While World War II was being fought, the original copies of the U.S. Constitution and the Declaration of Independence were taken from the Library of Congress and kept at Fort Knox, Kentucky.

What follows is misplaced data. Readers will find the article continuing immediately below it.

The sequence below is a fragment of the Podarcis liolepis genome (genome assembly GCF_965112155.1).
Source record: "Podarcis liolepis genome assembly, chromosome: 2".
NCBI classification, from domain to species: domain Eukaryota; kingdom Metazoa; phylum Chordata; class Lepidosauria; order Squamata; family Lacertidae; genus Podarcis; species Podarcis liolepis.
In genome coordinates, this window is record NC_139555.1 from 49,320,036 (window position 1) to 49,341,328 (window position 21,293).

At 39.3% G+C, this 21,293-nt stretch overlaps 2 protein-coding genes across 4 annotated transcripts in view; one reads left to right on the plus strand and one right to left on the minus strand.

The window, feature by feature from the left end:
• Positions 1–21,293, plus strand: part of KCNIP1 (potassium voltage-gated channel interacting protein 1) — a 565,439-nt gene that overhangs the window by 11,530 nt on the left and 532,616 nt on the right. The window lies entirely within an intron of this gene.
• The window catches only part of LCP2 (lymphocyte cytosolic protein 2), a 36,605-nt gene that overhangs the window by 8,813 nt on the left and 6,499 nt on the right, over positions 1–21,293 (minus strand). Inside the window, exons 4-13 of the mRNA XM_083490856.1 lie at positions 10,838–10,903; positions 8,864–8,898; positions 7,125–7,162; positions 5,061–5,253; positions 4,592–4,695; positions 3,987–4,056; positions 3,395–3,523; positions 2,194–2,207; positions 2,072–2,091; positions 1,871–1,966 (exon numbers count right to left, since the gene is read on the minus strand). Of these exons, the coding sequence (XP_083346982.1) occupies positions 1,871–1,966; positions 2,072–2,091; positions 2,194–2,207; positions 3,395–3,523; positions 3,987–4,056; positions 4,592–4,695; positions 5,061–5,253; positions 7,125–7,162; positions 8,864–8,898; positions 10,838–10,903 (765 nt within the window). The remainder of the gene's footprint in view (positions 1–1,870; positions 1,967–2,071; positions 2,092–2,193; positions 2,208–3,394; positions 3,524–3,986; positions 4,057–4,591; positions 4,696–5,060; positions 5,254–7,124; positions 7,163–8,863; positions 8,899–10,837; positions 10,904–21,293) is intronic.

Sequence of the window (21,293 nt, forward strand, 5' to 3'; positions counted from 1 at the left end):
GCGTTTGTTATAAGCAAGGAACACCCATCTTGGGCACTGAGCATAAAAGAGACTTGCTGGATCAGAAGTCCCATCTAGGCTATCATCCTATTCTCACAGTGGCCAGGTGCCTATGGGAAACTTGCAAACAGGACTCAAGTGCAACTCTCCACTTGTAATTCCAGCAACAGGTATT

A man named David Rice Atchison was president of the United Sates for one day and didn’t know it. According to a nineteenth-century law, if neither the president nor the vice-president was in office, the president pro tem of the Senate became chief executive. On March 4, 1849, President James Knox Polk’s term had lapsed, and the newly elected Zachary Taylor could not yet be sworn in (it was a Sunday). So for one day Atchison was president. It was not until several months later that Atchison learned of this, as the law was then an obscure one. It has since been changed.